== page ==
Quonset Hut (Columbia Studio B)
The Quonset Hut, later known as Columbia Studio B, was the first music recording studio in the historic Music Row district of Nashville. The studio first opened in 1954 when producers Owen and Harold Bradley converted a house and a surplus Quonset hut into a makeshift music studio on 16th Avenue. Many noted musicians such as Brenda Lee and Johnny Cash recorded at the hut which soon became known for the superior acoustics it provided. As the studio 's reputation spread, other studios and music labels moved into the neighborhood in the 1950s and 1960s leading to the neighborhood's nickname of "Music Row." From 1962 until 1982 the studio was owned and operated by Columbia Records. The location of the studio was later repurposed as office space. In the 2000s music producer and philanthropist Mike Curb purchased the land and office space which now houses facilities for Belmont University’s Curb College of Entertainment and Music Business.
Backstory and Context
In 1952 musicians Harold and Owen Bradley created a film and music studio, Bradley Studios, which they operated from a rented space in Lodge Hall at Lindsley and Second Avenue. They were forced to leave a year later after the rent tripled and briefly moved to a space at Hillsboro Village. In 1954 the Bradleys purchased a house at 804 16th Avenue and converted it into a recording studio. At the time 16th Avenue was mostly a residential neighborhood; Bradley Studios was the first recording studio in what became Music Row. Soon afterward the Bradleys erected a Quonset hut on the back of the house.
Quonset huts were large, barrel-shaped, steel structures widely used by the military during World War II. They were easy and cheap to mass produce, and a large surplus of them remained after the war. Originally the Bradleys intended for the hut to serve as a film studio while the main house would be the recording studio; however, they soon found that the hut provided unique acoustics for recording music.
The Bradleys’ Quonset hut studio quickly became a success and served clients from music labels such as Decca, Columbia, Mercury, and Capitol. Many prominent musicians such as Brenda Lee, Johnny Cash, Patsy Cline, Elvis Costello, George Jones, Tammy Wynette, Bob Dylan, Gene Vincent, Simon & Garfunkel, Roger Miller, Marty Robins, Dusty Springfield, Sonny Jones, Buddy Holly, Elvis Presley, and Loretta Lynn had recording sessions at the hut over the years. Notable songs recorded here include Patsy Cline’s “Crazy,” Brenda Lee’s “I’m Sorry,” and Elvis Presley’s “Indescribably Blue.” The Bradleys’ success drew numerous other music labels and recording studios to 16th Avenue during the 1950s and 1960s, and it soon became known as Music Row. In 1962 the Bradleys sold their studio to Columbia Records. The original house was demolished and a new, brick structure was built surrounding the Quonset hut. The brick building was named Columbia Studio A, and the Quonset hut was renamed Columbia Studio B.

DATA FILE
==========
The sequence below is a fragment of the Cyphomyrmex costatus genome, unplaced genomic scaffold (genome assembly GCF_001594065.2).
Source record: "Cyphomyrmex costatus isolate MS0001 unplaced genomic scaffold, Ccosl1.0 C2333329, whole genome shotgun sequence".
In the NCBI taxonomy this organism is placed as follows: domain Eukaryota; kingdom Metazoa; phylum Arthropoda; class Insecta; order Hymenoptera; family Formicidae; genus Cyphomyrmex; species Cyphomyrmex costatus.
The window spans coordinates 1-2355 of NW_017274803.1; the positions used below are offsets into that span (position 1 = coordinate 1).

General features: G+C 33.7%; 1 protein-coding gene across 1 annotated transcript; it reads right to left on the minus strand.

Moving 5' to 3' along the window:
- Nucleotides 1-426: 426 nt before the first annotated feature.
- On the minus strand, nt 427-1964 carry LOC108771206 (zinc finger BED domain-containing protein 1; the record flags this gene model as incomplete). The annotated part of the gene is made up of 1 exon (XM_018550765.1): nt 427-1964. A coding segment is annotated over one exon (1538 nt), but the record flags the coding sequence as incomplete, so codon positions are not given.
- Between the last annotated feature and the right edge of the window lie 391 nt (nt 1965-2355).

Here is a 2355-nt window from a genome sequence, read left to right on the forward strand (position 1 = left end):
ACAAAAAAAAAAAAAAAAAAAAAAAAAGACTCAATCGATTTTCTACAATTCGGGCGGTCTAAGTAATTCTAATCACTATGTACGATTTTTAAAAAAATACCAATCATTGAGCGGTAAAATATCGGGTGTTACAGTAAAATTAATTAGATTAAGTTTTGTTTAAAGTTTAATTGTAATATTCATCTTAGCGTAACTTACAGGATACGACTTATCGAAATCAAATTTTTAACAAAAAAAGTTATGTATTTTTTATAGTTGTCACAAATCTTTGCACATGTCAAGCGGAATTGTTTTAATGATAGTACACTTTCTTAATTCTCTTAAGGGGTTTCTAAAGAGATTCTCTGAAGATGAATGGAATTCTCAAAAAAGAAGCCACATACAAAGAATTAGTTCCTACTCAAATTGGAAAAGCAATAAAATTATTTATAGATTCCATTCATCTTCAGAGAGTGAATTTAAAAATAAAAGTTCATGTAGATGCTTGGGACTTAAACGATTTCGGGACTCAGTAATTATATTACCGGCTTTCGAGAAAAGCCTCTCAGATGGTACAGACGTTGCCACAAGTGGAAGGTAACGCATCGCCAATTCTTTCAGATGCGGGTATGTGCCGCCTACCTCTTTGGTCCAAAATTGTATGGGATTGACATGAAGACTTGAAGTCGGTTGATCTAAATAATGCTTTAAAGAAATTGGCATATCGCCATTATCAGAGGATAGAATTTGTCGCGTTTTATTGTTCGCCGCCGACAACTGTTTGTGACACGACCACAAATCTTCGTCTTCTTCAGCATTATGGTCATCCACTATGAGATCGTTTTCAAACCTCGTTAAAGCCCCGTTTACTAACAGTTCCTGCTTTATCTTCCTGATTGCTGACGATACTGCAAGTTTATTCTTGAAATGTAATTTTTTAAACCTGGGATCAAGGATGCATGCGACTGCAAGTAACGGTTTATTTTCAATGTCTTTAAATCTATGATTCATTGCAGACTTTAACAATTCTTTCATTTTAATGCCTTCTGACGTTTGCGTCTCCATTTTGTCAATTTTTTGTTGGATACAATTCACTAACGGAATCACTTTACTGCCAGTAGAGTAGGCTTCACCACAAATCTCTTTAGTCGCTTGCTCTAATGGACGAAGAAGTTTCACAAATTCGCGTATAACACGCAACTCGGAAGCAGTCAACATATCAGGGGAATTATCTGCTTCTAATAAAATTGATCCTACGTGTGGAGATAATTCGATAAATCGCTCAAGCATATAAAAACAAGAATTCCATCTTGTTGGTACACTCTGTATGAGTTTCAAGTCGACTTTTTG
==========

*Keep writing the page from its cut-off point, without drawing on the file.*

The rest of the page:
In 1982 Columbia closed the facility, which was soon converted into office space. Around 2009 the building was purchased by Mike Curb, founder of Curb Records and an advocate for the preservation of Music Row. Under his Mike Curb Foundation, the location of the former Quonset hut is once again serving as a recording studio. In 2014 Curb gifted a 40-year lease on the studio to Belmont University for music education and recording. Today the facility houses classrooms, a learning lab, and recording studio for Belmont’s Curb College of Entertainment and Music Business.
Cooper, Peter. “Nashville Skyline, November 2009.” Mix. November 1, 2009. Accessed August 7, 2018. https://web.archive.org/web/20130304164029/http://mixonline.com/studios/design/nashville-skyline-november-1109/
“Curb Records lets Belmont have 40 years on Music Row property.” WSMV. May 12, 2014. Accessed August 7, 2018. http://www.wsmv.com/story/25492761/curb-records-lets-belmont-have-40-years-on-property
Dempsey, Brian. “Music Row, Nashville.” Tennessee Historical Society. October 8, 2017. Accessed August 7, 2018. https://tennesseeencyclopedia.net/entries/music-row-nashville/
Flynn, Katherine. “Nashville’s Music Row is Waiting for You.”National Trust for Historic Preservation. November 28, 2017. Accessed August 7, 2018. https://savingplaces.org/stories/nashville-music-row-is-waiting-for-you#.W2o0Y-v3arV
Fox, Randy. “Back at the Quonset Hut.” Nashville Public Radio. March 20, 2012. Accessed August 7, 2018. https://nashvillepublicmedia.org/blog/2012/03/20/back-at-the-quonset-hut-2/
“Historic Columbia Studio A Reopens as Educational Space for Belmont Students.” Belmont University. May 9, 2014. Accessed August 7, 2018. http://news.belmont.edu/historic-columbia-studio-a-reopens-as-educational-space-for-belmont-students/
Maness, Jessi. “The history of Music Row: 60 years of greatness.” Sports & Entertainment Nashville. October 13, 2015. Accessed August 7, 2018. http://sportsandentertainmentnashville.com/the-history-of-music-row-60-years-of-greatness/
Net Radio Dogs. “Lou Bradley discusses the beginnings of Quonset Hut, Bradley Studios, Columbia B studio.” (video). July 20, 2015. Accessed August 8, 2018. https://www.youtube.com/watch?v=qmVwRIdWBE0
Skates, Sarah. “Quonset Hut Hosts Reunion Celebration.” Music Row. June 30, 2011. Accessed August 7, 2018. https://musicrow.com/2011/06/quonset-hut-hosts-reunion-celebration/
Image 1: http://sportsandentertainmentnashville.com/the-history-of-music-row-60-years-of-greatness/
Image 2: http://douglasjonesmusic.blogspot.com/2016/07/a-visit-to-nashvilles-decca-studio-and.html
Image 3: https://www.hmdb.org/marker.asp?marker=59523